COLUMBUS, Ohio " Buffalo Bills defensive back Donte Whitner was shocked with a stun gun and arrested by officers trying to control a rowdy crowd outside a Cleveland nightclub early Saturday, police said.
Whitner was jailed for aggravated disorderly conduct and resisting arrest, Lt. Thomas Stacho said. The former Ohio State star was released later Saturday and hadn't been charged, police said. A prosecutor was to decide whether to file charges.
Police shocked and handcuffed Whitner, 23, outside the House of Blues after he forced his way past them and then broke free from officers trying to restrain him, Stacho said.
Officers heard reports that Miami Dolphins wide receiver Ted Ginn Jr. was having a birthday party at the downtown venue but couldn't confirm whether Whitner was attending, Stacho said. Whitner and Ginn were high school teammates and played for the Buckeyes.
It was unclear why Whitner tried to leave the club and head for the melee, though he told officers, "My cousin's out there, and they've got guns," according to a police report, Stacho said.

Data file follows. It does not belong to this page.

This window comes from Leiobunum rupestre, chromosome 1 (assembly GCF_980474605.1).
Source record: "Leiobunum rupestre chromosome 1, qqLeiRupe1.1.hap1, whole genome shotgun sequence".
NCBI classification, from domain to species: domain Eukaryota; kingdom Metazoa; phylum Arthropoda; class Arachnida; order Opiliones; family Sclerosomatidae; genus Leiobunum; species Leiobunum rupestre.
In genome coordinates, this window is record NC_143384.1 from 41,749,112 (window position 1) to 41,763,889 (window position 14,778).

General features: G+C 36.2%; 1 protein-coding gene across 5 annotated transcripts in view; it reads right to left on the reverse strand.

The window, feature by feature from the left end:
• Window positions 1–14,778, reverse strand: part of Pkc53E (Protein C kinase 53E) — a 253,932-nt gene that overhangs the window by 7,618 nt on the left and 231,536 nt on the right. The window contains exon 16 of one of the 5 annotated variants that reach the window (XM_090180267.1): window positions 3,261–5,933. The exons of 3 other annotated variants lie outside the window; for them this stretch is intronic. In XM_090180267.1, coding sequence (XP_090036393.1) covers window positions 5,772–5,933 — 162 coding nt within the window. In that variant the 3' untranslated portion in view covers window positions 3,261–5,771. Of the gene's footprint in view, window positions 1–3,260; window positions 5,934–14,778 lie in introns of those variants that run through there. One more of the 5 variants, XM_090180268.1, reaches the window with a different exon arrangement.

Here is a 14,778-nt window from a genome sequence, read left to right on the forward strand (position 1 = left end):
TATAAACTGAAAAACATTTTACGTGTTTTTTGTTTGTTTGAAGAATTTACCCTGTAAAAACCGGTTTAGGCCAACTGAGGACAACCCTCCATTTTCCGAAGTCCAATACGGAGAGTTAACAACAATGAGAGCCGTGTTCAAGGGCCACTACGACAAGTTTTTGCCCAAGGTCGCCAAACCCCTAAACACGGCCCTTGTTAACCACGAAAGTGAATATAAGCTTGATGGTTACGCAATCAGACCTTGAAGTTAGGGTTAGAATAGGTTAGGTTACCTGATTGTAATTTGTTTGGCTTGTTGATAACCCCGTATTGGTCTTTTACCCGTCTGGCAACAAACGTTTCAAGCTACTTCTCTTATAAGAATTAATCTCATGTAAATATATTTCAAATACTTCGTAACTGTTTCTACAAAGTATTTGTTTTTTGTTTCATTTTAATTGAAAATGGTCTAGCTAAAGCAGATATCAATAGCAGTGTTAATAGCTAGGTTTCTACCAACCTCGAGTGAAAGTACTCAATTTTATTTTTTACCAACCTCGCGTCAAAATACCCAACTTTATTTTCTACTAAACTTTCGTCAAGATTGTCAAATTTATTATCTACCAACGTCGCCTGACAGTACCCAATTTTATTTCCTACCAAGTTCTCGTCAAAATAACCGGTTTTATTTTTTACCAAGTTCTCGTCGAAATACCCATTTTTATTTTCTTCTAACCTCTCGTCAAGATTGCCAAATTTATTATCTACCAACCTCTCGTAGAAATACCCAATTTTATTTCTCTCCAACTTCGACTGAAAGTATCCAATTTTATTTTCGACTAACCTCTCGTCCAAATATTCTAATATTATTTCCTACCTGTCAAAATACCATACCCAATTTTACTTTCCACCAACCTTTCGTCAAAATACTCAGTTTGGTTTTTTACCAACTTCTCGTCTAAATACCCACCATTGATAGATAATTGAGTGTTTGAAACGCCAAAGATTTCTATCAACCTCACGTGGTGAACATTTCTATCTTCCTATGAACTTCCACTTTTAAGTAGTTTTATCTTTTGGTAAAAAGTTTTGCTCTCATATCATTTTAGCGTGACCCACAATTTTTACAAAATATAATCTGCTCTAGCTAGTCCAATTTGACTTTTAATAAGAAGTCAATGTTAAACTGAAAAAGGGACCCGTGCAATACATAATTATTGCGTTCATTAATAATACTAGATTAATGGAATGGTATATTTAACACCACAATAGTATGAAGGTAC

Whitner said he regrets the incident.
"It's not how I wish to conduct myself, and I apologize to all those involved," he said in a statement released through his agent, Neil Cornrich.
A Bills spokesman said Saturday the team wouldn't comment on Whitner until it had more information.
Whitner is at least the third Bills player to run into trouble with the law this year.
Police in South Carolina say they arrested 25-year-old safety Ko Simpson outside a bar in his hometown, Rock Hill, early New Year's Day when he interfered with officers trying to arrest his friends. Simpson's lawyer earlier wouldn't discuss the case; a prosecutor said Simpson had asked to enter a program that would remove from his record a charge of hindering police.
Running back Marshawn Lynch was arrested near Los Angeles in February when police found a weapon in a parked car. He pleaded guilty to a misdemeanor gun charge and was sentenced to 80 hours of community service and probation. He also was suspended for three games without pay by the NFL for violating the league's personal-conduct policy.
AP Sports Writer John Wawrow contributed to this report from Buffalo, N.Y.